Djoker’s cocky Nadal confession
A CHEEKY reveal from 14-time grand slam king Novak Djokovic has put into perspective just how dominant tennis's top male stars are, on the eve of yet another finals showdown between the Serb and Rafael Nadal.
As we saw clear as day in this week's run of semi-finals, the highly anticipated "next gen" of tennis stars is still chasing its tail in search of an opening to topple the modern-day greats.
The numbers simply don't lie. Roger Federer, Nadal and Djokovic have laid waste to countless rising tennis stars, winning 50 of the past 60 grand slams between them.
Presenting a level of sheer domination unknown to most sporting arenas, it'd be impossible for tennis's big three to not have slightly big heads.
One could argue Djokovic - a man who has reigned supreme at Melbourne Park six times in 11 years - had earned a right to be arrogant going into his seventh Aussie Open semi-final against Frenchman Lucas Pouille.
In a surprise to very few on the tennis circuit, the Serb minced his 24-year-old opponent - who enjoyed a dogged rise to his first grand slam semi - in straight sets 6-0 6-2 6-2.
The world No.1 later admitted his biggest opponent of the match was not Pouille, but Nadal.
In an interview for the official Australian Open website, Djokovic unashamedly confessed he was looking to concede less games than the Spaniard in his respective semi against Stefanos Tsitsipas.
"Yes. It was hard to do that, but somehow (I) managed," a smiling Djokovic said.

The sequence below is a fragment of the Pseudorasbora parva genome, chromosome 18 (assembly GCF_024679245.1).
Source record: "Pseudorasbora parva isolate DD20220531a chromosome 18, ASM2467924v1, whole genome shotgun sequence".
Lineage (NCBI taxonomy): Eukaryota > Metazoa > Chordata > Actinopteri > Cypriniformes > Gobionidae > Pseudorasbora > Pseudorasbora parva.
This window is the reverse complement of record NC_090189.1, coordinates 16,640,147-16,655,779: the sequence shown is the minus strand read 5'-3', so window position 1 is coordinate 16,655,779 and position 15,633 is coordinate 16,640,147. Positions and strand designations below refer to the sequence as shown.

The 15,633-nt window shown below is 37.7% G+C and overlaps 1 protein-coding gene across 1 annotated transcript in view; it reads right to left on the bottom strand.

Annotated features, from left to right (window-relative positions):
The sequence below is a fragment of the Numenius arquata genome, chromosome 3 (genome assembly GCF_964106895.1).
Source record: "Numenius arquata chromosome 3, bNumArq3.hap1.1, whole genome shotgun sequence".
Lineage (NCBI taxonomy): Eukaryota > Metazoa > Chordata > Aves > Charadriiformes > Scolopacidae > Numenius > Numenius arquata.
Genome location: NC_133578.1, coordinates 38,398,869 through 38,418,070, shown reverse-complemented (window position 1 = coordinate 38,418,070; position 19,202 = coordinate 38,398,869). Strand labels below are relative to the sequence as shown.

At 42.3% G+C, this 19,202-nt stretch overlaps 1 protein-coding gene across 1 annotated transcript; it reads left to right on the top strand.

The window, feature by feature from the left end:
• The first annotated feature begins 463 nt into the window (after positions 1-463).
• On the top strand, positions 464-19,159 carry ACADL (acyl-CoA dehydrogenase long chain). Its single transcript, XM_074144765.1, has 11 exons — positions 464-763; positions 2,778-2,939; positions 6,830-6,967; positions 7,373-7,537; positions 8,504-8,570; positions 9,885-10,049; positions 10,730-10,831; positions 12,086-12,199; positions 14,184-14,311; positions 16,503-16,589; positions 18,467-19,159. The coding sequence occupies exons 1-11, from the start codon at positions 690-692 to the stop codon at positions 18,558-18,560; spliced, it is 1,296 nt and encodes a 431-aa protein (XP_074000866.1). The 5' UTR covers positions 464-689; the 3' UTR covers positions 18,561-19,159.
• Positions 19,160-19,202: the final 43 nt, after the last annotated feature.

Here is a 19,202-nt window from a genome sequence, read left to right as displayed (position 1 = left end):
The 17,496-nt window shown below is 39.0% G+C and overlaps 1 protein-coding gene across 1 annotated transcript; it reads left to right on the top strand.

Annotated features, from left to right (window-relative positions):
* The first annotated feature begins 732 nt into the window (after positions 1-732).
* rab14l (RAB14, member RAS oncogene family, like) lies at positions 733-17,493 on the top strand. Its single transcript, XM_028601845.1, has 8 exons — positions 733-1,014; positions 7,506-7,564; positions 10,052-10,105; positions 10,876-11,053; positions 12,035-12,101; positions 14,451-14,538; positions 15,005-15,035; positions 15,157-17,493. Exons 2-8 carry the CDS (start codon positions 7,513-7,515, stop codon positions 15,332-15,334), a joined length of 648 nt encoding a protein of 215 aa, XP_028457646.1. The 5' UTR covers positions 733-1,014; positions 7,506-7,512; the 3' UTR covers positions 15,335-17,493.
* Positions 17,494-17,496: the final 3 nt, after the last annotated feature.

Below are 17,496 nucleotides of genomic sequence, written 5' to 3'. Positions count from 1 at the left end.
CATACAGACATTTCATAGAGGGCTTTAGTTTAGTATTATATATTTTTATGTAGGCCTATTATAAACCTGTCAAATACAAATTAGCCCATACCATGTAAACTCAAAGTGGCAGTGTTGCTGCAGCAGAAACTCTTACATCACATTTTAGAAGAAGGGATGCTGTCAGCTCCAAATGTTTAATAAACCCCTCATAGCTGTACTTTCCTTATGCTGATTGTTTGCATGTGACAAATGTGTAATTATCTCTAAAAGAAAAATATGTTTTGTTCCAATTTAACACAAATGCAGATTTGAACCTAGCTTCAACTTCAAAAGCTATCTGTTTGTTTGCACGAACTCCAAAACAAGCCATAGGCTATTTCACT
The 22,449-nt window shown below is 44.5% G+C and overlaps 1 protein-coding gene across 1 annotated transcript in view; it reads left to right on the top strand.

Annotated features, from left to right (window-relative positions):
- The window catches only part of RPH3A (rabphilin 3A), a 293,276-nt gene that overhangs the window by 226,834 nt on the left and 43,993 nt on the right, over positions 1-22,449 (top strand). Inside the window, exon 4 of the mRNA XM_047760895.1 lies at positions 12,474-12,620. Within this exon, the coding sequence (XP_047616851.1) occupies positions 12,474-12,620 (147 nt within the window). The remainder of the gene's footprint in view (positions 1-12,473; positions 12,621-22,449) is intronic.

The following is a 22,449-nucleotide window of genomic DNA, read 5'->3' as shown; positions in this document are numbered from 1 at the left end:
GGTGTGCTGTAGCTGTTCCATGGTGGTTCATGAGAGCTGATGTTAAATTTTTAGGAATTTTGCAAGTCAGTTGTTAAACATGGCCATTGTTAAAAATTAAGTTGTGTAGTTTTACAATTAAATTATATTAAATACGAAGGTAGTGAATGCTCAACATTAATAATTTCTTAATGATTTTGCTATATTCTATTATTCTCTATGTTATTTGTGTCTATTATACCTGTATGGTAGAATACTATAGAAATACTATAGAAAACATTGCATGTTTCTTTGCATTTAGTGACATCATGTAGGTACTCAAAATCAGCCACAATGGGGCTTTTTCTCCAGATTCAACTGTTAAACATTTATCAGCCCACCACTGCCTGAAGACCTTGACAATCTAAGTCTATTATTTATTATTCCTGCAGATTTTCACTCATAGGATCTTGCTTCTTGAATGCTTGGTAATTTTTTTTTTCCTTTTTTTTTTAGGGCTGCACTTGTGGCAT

"He has played impressively well throughout the entire tournament. He hasn't dropped a set. He looked as good as ever on the hard court throughout these few weeks.
"I haven't played bad myself last couple matches. I think that this finals comes at the right time for both of us. I'm sure we're going to have a blast on the court."
Djokovic said the victory over Pouille was "one of my best matches on Rod Laver Arena".
"I've had some terrific matches, couple matches in a row where I would win comfortably in straight sets," he said.
"Considering the occasion and circumstances and playing semi-finals here, this is definitely one of the best matches I've played on Rod Laver Arena in my career."
Nadal, on the other hand, is out to reap sweet revenge over the Djoker, who downed him in a six-hour epic at the 2012 Australian Open final.
The pair have a longstanding rivalry that has captivated the sporting world for 13 years, with the Serb coming out an inch on top with 27 wins to Nadal's 25.
"He's my biggest rival in my career. I've played so many matches against him, epic matches on this court," Djokovic said.
"Of course, the one that stands out was the final of six hours almost in 2012. Hopefully we don't go that long this time, but I'm sure we're going to have a good finals."
For Djokovic, a seventh win at Melbourne Park would sit as an all-time record, trumping Federer's six titles.